Expert problem-solving is driven by powerful languages for thinking about problems and their solutions. Acquiring expertise means learning these languages -- systems of concepts, alongside the skills to use them. We present DreamCoder, a system that learns to solve problems by writing programs. It builds expertise by creating programming languages for expressing domain concepts, together with neural networks to guide the search for programs within these languages. A ``wake-sleep'' learning algorithm alternately extends the language with new symbolic abstractions and trains the neural network on imagined and replayed problems. DreamCoder solves both classic inductive programming tasks and creative tasks such as drawing pictures and building scenes. It rediscovers the basics of modern functional programming, vector algebra and classical physics, including Newton's and Coulomb's laws. Concepts are built compositionally from those learned earlier, yielding multi-layered symbolic representations that are interpretable and transferrable to new tasks, while still growing scalably and flexibly with experience.
Boston's notoriously unfriendly drivers and chaotic roads may be the perfect testing ground for a fundamentally different kind of self-driving car. An MIT spin-off called iSee is developing and testing the autonomous driving system using a novel approach to artificial intelligence. Instead of relying on simple rules or machine-learning algorithms to train cars to drive, the startup is taking inspiration from cognitive science to give machines a kind of common sense and the ability to quickly deal with new situations. It is developing algorithms that try to match the way humans understand and learn about the physical world, including interacting with other people. The approach could lead to self-driving vehicles that are much better equipped to deal with unfamiliar scenes and complex interactions on the road.
One Day, Robots may take over the world from us, leaving humanity to wonder when artificial intelligence (AI) became too powerful. That horrible scenario is unlikely in the near term because humans have a major advantage over machines: the ability to learn. But that gap between human and robots may decrease slowly in future, Artificial intelligence has capable learning now. Today's most sophisticated AI systems rely on learning from tens to hundreds of examples, whereas humans can learn from a few or even one. Taking inspiration from the way humans seem to learn, scientists have created AI software capable of picking up new knowledge in a far more efficient and sophisticated way.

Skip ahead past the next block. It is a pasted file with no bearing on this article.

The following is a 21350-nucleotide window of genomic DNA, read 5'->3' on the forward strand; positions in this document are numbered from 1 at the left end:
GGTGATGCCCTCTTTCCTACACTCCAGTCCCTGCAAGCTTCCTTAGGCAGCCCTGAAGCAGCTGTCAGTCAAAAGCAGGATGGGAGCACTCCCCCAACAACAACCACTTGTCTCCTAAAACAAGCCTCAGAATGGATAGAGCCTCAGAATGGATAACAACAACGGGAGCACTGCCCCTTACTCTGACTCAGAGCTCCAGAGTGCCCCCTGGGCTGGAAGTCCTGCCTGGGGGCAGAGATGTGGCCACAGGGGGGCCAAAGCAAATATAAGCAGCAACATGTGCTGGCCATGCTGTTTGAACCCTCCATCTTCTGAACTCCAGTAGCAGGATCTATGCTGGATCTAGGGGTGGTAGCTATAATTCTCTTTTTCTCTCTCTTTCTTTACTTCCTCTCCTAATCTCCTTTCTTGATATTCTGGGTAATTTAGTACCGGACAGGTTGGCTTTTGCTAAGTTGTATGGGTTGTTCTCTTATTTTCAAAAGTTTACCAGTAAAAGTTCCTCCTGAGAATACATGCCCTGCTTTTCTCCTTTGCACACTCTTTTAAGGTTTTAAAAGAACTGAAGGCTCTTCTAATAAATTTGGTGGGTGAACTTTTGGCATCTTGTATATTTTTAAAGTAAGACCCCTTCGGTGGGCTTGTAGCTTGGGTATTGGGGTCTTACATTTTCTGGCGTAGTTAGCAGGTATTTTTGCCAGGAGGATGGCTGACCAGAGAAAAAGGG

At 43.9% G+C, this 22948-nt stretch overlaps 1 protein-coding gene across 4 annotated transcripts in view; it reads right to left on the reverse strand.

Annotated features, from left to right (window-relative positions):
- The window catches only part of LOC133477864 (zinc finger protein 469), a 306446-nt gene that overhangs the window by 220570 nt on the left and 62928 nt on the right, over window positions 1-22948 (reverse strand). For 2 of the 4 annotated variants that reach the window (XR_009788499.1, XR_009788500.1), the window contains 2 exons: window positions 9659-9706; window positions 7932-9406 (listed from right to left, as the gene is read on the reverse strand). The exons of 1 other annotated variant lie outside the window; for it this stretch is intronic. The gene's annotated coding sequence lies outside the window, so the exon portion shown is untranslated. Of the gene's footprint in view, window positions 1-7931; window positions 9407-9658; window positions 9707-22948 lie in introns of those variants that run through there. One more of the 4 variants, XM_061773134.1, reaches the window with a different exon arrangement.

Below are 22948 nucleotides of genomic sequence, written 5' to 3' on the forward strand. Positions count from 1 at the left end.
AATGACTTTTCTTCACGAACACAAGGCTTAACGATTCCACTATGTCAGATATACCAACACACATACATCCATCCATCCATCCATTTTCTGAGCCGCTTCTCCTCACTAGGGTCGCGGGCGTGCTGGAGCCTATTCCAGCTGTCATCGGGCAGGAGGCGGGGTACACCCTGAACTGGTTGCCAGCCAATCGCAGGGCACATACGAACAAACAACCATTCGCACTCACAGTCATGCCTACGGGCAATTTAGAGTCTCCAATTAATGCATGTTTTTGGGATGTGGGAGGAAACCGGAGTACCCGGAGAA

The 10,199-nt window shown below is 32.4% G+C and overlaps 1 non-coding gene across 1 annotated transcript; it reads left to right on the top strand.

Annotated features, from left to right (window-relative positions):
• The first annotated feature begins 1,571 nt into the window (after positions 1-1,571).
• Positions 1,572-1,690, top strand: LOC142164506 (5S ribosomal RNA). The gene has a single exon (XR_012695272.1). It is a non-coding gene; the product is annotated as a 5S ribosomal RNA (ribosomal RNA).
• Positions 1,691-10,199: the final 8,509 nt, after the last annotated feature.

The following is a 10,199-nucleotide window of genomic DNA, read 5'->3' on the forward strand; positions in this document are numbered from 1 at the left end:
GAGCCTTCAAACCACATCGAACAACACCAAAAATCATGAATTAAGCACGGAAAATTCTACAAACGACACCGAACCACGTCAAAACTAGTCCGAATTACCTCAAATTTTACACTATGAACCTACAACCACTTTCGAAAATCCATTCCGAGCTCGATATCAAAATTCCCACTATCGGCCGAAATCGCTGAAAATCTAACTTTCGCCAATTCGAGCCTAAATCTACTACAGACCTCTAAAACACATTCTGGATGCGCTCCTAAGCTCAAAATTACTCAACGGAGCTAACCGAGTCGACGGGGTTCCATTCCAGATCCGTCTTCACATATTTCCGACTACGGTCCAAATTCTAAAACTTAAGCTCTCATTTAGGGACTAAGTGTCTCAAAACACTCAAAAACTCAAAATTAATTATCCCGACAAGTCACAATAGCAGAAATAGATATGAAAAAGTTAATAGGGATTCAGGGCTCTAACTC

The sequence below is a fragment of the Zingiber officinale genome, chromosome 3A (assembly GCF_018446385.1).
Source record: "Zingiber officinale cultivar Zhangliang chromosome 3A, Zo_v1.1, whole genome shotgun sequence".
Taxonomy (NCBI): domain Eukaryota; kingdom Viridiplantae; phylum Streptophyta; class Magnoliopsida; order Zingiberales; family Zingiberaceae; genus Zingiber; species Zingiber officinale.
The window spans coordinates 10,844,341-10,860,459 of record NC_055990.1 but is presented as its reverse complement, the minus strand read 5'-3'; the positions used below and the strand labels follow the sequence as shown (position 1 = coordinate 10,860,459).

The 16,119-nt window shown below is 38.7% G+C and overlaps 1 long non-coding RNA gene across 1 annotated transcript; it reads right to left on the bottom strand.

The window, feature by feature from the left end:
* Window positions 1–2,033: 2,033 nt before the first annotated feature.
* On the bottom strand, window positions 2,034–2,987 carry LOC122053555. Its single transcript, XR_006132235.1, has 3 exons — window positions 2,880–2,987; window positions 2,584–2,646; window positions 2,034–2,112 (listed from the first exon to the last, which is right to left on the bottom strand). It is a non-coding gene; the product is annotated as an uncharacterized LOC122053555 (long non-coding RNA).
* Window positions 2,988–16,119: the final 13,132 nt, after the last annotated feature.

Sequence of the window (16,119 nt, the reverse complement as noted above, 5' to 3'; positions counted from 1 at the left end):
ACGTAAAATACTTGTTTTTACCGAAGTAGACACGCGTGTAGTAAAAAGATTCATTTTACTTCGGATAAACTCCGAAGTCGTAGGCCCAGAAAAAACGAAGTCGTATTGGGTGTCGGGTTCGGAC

About halfway through a particularly tense game of Go held in Seoul, South Korea, between Lee Sedol, one of the best players of all time, and AlphaGo, an artificial intelligence created by Google, the AI program made a mysterious move that demonstrated an unnerving edge over its human opponent. On move 37, AlphaGo chose to put a black stone in what seemed, at first, like a ridiculous position. It looked certain to give up substantial territory--a rookie mistake in a game that is all about controlling the space on the board. Two television commentators wondered if they had misread the move or if the machine had malfunctioned somehow. In fact, contrary to any conventional wisdom, move 37 would enable AlphaGo to build a formidable foundation in the center of the board. The Google program had effectively won the game using a move that no human would've come up with. One reason that understanding language is so difficult for computers and AI systems is that words often have meanings based on context and even the appearance of the letters and words. In the images that accompany this story, several artists demonstrate the use of a variety of visual clues to convey meanings far beyond the actual letters.
Machines are capable of understanding speech, recognizing faces and driving cars safely, making recent technological advancements seem impressively powerful. But if the field of artificial intelligence is going to make the transformative leap into building human-like machines, it'll first have to master the way babies learn. "Relatively recently in AI there's been a shift from thinking about designing systems that can do the sort of things that adults can do, to realizing if you want to have systems that are as flexible and powerful and do the kinds of things that adults do, you need to have systems that can learn the way babies and children do," developmental psychologist Alison Gopnik, a researcher at the University of California at Berkeley, told International Business Times. "If you compare what computers can do now to what they could do 10 years ago, they've certainly made a lot of progress, but if you compare them to what a four year old can do, there's still a pretty enormous gap." Babies and children construct theories about the world around them using the same approach scientists use to construct scientific theories.